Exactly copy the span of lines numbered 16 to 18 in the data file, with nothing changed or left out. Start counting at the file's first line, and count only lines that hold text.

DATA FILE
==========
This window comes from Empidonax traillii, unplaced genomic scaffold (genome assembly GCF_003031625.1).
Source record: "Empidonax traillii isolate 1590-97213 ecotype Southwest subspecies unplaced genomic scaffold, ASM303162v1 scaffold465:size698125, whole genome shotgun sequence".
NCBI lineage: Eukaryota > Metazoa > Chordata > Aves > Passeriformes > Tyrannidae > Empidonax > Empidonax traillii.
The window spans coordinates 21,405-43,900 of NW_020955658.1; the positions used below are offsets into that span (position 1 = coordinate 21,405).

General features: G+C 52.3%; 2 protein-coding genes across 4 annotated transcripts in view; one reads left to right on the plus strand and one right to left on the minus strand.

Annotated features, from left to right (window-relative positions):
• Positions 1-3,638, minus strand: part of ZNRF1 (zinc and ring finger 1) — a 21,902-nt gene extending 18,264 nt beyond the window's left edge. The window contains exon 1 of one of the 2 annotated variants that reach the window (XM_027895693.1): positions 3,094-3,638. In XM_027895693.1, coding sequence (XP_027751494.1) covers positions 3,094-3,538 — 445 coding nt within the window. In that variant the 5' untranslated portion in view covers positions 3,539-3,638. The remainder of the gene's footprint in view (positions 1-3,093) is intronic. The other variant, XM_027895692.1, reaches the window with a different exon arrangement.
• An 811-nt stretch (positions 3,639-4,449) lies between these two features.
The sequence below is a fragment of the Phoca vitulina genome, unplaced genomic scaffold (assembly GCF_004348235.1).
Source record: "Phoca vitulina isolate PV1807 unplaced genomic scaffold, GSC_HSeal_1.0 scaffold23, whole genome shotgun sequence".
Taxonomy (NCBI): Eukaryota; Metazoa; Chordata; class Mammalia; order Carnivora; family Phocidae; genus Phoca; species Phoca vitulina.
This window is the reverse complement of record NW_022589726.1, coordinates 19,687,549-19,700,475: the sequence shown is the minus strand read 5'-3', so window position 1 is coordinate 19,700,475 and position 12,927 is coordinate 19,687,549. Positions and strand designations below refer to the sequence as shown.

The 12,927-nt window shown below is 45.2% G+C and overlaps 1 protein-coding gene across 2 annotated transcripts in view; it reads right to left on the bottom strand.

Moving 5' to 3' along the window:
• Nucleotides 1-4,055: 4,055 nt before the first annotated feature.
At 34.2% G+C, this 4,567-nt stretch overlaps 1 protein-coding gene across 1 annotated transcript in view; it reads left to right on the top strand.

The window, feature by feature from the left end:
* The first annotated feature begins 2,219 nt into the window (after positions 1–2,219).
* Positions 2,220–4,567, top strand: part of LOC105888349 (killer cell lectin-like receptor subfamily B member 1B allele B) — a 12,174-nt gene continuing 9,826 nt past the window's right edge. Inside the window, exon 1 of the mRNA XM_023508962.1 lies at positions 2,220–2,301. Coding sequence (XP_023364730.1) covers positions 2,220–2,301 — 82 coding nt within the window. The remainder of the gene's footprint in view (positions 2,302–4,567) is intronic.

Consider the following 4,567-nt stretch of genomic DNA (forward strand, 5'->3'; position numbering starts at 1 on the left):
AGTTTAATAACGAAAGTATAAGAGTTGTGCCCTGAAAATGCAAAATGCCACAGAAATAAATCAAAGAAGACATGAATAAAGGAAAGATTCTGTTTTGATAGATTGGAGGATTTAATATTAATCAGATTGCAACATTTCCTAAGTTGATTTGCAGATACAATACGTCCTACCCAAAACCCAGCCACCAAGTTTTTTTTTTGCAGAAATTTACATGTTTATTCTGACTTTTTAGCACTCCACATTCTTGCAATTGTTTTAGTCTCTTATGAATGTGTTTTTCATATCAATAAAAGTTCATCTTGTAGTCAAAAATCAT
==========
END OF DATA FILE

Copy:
At 34.2% G+C, this 4,567-nt stretch overlaps 1 protein-coding gene across 1 annotated transcript in view; it reads left to right on the top strand.

The window, feature by feature from the left end:
* The first annotated feature begins 2,219 nt into the window (after positions 1–2,219).